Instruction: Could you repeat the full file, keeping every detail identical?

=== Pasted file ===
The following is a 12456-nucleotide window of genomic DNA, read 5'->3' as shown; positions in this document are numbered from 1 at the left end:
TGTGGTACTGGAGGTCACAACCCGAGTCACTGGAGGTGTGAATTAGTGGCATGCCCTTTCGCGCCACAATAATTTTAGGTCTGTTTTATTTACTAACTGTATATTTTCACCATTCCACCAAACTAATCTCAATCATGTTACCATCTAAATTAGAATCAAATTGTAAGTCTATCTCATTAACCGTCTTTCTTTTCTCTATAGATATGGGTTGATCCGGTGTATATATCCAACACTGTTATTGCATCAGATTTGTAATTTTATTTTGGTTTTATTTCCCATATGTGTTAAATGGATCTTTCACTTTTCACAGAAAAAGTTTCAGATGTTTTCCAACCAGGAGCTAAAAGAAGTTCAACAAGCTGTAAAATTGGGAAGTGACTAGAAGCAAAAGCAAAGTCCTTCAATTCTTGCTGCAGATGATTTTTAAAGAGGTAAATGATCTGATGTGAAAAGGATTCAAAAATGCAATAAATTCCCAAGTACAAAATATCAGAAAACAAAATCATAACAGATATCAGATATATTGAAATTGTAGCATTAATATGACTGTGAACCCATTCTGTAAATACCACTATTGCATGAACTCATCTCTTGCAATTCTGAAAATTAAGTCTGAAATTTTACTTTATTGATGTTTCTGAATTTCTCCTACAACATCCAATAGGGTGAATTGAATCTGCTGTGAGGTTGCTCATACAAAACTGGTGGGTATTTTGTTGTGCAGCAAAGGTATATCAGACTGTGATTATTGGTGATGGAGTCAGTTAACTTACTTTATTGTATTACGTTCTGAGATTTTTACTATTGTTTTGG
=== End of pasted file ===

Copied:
The following is a 12456-nucleotide window of genomic DNA, read 5'->3' as shown; positions in this document are numbered from 1 at the left end:
TGTGGTACTGGAGGTCACAACCCGAGTCACTGGAGGTGTGAATTAGTGGCATGCCCTTTCGCGCCACAATAATTTTAGGTCTGTTTTATTTACTAACTGTATATTTTCACCATTCCACCAAACTAATCTCAATCATGTTACCATCTAAATTAGAATCAAATTGTAAGTCTATCTCATTAACCGTCTTTCTTTTCTCTATAGATATGGGTTGATCCGGTGTATATATCCAACACTGTTATTGCATCAGATTTGTAATTTTATTTTGGTTTTATTTCCCATATGTGTTAAATGGATCTTTCACTTTTCACAGAAAAAGTTTCAGATGTTTTCCAACCAGGAGCTAAAAGAAGTTCAACAAGCTGTAAAATTGGGAAGTGACTAGAAGCAAAAGCAAAGTCCTTCAATTCTTGCTGCAGATGATTTTTAAAGAGGTAAATGATCTGATGTGAAAAGGATTCAAAAATGCAATAAATTCCCAAGTACAAAATATCAGAAAACAAAATCATAACAGATATCAGATATATTGAAATTGTAGCATTAATATGACTGTGAACCCATTCTGTAAATACCACTATTGCATGAACTCATCTCTTGCAATTCTGAAAATTAAGTCTGAAATTTTACTTTATTGATGTTTCTGAATTTCTCCTACAACATCCAATAGGGTGAATTGAATCTGCTGTGAGGTTGCTCATACAAAACTGGTGGGTATTTTGTTGTGCAGCAAAGGTATATCAGACTGTGATTATTGGTGATGGAGTCAGTTAACTTACTTTATTGTATTACGTTCTGAGATTTTTACTATTGTTTTGG